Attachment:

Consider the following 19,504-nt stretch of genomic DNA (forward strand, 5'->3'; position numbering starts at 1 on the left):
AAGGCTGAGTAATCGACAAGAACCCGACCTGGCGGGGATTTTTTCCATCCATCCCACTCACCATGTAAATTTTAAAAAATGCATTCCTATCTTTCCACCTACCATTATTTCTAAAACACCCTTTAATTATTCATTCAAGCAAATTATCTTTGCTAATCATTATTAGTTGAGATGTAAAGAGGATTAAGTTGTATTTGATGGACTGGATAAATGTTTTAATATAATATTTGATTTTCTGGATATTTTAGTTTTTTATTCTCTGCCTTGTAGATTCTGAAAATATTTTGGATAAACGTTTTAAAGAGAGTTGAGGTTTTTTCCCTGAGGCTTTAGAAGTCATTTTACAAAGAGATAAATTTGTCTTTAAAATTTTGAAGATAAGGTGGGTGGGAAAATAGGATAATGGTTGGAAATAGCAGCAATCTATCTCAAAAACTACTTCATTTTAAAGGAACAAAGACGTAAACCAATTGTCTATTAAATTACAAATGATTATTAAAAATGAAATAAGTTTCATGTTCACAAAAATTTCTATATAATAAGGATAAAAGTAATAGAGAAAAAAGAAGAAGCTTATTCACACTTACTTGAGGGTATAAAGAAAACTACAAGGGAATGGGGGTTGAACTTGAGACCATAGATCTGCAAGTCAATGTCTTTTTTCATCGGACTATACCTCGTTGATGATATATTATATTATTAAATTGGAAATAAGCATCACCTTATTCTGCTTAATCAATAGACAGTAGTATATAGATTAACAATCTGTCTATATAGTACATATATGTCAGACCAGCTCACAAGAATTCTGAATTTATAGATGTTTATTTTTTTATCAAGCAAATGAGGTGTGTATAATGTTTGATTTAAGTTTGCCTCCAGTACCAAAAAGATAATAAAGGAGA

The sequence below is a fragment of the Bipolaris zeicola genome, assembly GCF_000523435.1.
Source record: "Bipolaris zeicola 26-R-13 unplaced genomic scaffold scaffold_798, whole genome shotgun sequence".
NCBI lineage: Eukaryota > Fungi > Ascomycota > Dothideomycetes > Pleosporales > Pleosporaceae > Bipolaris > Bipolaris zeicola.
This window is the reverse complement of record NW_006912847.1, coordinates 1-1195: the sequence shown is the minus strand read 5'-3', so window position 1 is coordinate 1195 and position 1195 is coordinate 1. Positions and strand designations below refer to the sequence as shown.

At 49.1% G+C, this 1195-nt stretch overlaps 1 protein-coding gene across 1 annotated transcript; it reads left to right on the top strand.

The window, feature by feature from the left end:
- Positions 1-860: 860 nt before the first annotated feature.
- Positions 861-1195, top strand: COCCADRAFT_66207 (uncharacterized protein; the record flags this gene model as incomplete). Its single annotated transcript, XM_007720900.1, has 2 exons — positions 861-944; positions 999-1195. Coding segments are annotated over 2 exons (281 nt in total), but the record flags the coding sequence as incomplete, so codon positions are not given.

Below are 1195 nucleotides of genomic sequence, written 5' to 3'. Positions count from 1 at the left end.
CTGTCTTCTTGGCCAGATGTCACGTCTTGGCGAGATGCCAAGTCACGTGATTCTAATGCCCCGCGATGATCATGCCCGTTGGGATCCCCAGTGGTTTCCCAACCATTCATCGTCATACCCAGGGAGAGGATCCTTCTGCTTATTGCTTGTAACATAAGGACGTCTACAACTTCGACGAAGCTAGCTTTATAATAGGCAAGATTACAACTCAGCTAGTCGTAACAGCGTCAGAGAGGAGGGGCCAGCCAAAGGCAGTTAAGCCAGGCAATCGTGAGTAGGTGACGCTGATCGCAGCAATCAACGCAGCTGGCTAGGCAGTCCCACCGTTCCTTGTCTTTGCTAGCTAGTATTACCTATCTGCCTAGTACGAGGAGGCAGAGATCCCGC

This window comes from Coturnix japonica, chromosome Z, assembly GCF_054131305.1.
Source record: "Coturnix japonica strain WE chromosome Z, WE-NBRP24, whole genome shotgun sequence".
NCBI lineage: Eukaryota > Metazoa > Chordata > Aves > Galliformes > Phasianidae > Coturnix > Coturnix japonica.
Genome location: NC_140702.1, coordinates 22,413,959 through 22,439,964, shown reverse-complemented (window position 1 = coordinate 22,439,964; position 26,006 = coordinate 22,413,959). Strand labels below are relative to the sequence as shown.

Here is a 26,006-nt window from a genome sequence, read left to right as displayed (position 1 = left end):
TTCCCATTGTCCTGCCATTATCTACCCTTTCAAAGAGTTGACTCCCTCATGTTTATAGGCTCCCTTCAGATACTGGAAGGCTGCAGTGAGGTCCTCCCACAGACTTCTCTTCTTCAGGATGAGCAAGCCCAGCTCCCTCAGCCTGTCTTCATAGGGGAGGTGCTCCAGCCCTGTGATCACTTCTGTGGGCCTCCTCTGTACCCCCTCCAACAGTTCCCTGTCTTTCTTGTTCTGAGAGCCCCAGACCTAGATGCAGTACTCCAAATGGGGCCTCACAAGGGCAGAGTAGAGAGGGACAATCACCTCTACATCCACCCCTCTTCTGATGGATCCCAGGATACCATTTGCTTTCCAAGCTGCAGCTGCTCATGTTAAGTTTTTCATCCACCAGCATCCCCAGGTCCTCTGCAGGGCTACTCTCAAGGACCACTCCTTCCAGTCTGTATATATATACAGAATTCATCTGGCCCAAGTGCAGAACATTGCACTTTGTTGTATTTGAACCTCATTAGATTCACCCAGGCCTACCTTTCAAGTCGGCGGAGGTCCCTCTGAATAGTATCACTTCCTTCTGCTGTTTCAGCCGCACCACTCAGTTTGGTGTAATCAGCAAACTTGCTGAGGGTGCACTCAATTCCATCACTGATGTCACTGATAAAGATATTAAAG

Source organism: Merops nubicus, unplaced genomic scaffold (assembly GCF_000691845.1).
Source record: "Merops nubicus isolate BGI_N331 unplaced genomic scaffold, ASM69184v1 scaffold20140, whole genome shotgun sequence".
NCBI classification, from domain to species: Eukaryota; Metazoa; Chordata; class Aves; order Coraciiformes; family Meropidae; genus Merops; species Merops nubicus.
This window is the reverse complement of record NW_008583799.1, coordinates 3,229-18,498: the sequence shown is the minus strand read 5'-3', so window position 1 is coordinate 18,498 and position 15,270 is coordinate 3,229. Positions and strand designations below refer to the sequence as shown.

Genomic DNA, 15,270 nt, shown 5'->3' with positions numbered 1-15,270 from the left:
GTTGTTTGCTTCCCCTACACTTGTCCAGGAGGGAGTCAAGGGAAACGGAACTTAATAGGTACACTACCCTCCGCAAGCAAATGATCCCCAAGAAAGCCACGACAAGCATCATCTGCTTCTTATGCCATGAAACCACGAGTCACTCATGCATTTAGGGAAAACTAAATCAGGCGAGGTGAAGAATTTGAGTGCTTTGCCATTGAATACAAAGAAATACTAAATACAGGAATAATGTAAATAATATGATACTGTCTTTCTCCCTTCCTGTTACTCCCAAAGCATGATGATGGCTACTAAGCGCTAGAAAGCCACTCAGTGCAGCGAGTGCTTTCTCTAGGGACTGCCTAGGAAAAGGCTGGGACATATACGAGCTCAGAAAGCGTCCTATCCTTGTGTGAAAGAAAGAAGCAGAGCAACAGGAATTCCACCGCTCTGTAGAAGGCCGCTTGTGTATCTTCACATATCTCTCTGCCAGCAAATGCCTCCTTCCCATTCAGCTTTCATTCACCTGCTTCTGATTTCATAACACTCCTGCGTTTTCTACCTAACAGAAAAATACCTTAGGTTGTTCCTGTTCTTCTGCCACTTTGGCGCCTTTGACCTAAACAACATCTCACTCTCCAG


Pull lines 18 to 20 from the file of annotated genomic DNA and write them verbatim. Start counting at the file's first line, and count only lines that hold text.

TTCCCATTGTCCTGCCATTATCTACCCTTTCAAAGAGTTGACTCCCTCATGTTTATAGGCTCCCTTCAGATACTGGAAGGCTGCAGTGAGGTCCTCCCACAGACTTCTCTTCTTCAGGATGAGCAAGCCCAGCTCCCTCAGCCTGTCTTCATAGGGGAGGTGCTCCAGCCCTGTGATCACTTCTGTGGGCCTCCTCTGTACCCCCTCCAACAGTTCCCTGTCTTTCTTGTTCTGAGAGCCCCAGACCTAGATGCAGTACTCCAAATGGGGCCTCACAAGGGCAGAGTAGAGAGGGACAATCACCTCTACATCCACCCCTCTTCTGATGGATCCCAGGATACCATTTGCTTTCCAAGCTGCAGCTGCTCATGTTAAGTTTTTCATCCACCAGCATCCCCAGGTCCTCTGCAGGGCTACTCTCAAGGACCACTCCTTCCAGTCTGTATATATATACAGAATTCATCTGGCCCAAGTGCAGAACATTGCACTTTGTTGTATTTGAACCTCATTAGATTCACCCAGGCCTACCTTTCAAGTCGGCGGAGGTCCCTCTGAATAGTATCACTTCCTTCTGCTGTTTCAGCCGCACCACTCAGTTTGGTGTAATCAGCAAACTTGCTGAGGGTGCACTCAATTCCATCACTGATGTCACTGATAAAGATATTAAAG

Source organism: Merops nubicus, unplaced genomic scaffold (assembly GCF_000691845.1).
Source record: "Merops nubicus isolate BGI_N331 unplaced genomic scaffold, ASM69184v1 scaffold20140, whole genome shotgun sequence".